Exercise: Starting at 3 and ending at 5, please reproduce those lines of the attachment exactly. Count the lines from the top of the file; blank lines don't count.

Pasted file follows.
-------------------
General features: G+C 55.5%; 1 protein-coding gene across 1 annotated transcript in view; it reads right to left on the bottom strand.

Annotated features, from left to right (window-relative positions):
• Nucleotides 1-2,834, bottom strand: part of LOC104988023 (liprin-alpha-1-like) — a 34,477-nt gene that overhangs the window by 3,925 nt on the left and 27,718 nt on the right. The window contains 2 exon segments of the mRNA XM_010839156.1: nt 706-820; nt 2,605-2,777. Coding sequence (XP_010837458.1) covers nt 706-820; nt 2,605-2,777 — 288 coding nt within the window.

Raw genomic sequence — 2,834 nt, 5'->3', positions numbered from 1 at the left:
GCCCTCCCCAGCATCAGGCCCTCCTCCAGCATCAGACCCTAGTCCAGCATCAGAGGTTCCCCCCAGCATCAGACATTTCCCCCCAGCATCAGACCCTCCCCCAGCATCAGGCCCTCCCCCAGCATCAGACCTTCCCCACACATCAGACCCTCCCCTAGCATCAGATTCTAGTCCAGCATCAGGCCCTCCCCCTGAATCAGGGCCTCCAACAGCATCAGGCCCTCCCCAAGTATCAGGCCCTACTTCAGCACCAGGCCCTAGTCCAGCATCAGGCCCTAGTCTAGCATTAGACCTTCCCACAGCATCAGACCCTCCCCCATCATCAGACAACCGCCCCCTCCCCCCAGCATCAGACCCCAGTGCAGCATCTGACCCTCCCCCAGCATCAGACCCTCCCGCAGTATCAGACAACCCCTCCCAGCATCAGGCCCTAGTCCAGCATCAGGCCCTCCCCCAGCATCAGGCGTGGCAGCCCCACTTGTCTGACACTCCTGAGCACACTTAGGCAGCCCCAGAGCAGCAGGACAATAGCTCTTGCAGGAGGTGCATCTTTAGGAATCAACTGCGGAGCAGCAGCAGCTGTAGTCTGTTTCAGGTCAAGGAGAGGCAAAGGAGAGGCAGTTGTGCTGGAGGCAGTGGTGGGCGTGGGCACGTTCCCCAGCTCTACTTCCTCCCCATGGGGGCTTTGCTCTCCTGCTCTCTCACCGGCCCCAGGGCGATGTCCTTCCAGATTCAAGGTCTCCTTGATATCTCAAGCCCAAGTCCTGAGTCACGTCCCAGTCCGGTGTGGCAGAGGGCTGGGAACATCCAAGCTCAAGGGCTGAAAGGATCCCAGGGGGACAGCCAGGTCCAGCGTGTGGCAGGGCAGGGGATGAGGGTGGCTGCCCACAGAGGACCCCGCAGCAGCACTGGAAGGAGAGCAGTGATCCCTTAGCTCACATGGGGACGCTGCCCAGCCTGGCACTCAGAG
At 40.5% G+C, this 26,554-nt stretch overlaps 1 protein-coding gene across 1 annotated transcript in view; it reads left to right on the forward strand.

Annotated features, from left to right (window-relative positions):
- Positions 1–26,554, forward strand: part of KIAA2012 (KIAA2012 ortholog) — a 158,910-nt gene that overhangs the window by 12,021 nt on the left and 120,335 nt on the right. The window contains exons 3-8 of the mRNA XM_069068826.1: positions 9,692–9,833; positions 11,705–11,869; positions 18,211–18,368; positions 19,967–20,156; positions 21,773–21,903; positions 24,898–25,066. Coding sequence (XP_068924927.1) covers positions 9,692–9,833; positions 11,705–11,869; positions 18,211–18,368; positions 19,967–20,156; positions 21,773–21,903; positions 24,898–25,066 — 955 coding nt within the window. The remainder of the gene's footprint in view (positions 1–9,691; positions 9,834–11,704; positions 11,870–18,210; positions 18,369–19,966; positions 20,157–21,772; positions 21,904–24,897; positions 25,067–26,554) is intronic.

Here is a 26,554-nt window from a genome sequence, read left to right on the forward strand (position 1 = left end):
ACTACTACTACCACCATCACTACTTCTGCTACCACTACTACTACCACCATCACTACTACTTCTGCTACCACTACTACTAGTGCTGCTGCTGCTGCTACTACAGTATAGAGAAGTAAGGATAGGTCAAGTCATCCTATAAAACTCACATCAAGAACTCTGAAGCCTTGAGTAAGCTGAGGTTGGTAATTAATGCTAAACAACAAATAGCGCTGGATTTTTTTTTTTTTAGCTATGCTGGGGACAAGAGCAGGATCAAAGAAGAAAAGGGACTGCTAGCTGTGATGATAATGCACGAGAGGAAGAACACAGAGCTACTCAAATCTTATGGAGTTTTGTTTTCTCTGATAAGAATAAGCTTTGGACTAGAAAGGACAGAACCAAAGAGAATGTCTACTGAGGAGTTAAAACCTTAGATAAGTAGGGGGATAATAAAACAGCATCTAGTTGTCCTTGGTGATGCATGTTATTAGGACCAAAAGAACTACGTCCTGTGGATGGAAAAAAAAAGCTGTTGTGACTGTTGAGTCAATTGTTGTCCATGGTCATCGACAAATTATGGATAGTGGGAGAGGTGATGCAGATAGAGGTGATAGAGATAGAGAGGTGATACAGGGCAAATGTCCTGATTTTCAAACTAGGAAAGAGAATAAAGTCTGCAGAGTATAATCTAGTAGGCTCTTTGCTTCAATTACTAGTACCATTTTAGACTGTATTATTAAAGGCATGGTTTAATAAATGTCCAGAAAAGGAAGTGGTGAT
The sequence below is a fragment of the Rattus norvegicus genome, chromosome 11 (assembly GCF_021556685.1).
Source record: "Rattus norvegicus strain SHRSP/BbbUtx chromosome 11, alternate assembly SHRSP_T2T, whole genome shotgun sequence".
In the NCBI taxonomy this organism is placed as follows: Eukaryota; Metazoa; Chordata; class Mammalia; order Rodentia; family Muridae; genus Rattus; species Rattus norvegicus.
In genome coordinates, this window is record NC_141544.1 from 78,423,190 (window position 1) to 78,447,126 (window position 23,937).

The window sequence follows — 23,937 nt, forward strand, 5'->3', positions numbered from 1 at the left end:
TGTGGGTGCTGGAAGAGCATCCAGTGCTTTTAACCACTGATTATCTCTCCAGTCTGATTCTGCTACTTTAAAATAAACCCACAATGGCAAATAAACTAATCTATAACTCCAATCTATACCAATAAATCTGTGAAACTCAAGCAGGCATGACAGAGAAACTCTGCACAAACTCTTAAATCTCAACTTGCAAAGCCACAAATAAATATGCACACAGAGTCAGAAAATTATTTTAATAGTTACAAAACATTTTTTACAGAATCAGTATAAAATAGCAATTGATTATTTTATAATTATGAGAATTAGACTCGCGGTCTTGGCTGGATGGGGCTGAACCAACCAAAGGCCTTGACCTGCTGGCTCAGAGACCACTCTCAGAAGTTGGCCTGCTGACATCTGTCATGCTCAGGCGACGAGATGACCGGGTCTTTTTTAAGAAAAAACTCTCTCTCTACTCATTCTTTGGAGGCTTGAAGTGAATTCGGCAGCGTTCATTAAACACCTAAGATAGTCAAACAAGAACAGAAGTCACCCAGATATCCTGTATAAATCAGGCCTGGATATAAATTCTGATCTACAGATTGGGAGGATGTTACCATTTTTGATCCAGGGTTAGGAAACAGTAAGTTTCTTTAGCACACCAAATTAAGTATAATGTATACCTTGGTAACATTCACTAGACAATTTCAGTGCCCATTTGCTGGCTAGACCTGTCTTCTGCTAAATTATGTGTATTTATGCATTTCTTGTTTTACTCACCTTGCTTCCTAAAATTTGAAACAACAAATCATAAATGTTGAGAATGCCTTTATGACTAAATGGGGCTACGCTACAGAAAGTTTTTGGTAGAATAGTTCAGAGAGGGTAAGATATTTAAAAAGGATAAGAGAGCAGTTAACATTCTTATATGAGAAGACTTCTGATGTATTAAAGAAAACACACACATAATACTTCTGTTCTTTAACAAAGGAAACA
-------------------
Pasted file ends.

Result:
• Nucleotides 1-2,834, bottom strand: part of LOC104988023 (liprin-alpha-1-like) — a 34,477-nt gene that overhangs the window by 3,925 nt on the left and 27,718 nt on the right. The window contains 2 exon segments of the mRNA XM_010839156.1: nt 706-820; nt 2,605-2,777. Coding sequence (XP_010837458.1) covers nt 706-820; nt 2,605-2,777 — 288 coding nt within the window.

Raw genomic sequence — 2,834 nt, 5'->3', positions numbered from 1 at the left:
GCCCTCCCCAGCATCAGGCCCTCCTCCAGCATCAGACCCTAGTCCAGCATCAGAGGTTCCCCCCAGCATCAGACATTTCCCCCCAGCATCAGACCCTCCCCCAGCATCAGGCCCTCCCCCAGCATCAGACCTTCCCCACACATCAGACCCTCCCCTAGCATCAGATTCTAGTCCAGCATCAGGCCCTCCCCCTGAATCAGGGCCTCCAACAGCATCAGGCCCTCCCCAAGTATCAGGCCCTACTTCAGCACCAGGCCCTAGTCCAGCATCAGGCCCTAGTCTAGCATTAGACCTTCCCACAGCATCAGACCCTCCCCCATCATCAGACAACCGCCCCCTCCCCCCAGCATCAGACCCCAGTGCAGCATCTGACCCTCCCCCAGCATCAGACCCTCCCGCAGTATCAGACAACCCCTCCCAGCATCAGGCCCTAGTCCAGCATCAGGCCCTCCCCCAGCATCAGGCGTGGCAGCCCCACTTGTCTGACACTCCTGAGCACACTTAGGCAGCCCCAGAGCAGCAGGACAATAGCTCTTGCAGGAGGTGCATCTTTAGGAATCAACTGCGGAGCAGCAGCAGCTGTAGTCTGTTTCAGGTCAAGGAGAGGCAAAGGAGAGGCAGTTGTGCTGGAGGCAGTGGTGGGCGTGGGCACGTTCCCCAGCTCTACTTCCTCCCCATGGGGGCTTTGCTCTCCTGCTCTCTCACCGGCCCCAGGGCGATGTCCTTCCAGATTCAAGGTCTCCTTGATATCTCAAGCCCAAGTCCTGAGTCACGTCCCAGTCCGGTGTGGCAGAGGGCTGGGAACATCCAAGCTCAAGGGCTGAAAGGATCCCAGGGGGACAGCCAGGTCCAGCGTGTGGCAGGGCAGGGGATGAGGGTGGCTGCCCACAGAGGACCCCGCAGCAGCACTGGAAGGAGAGCAGTGATCCCTTAGCTCACATGGGGACGCTGCCCAGCCTGGCACTCAGAG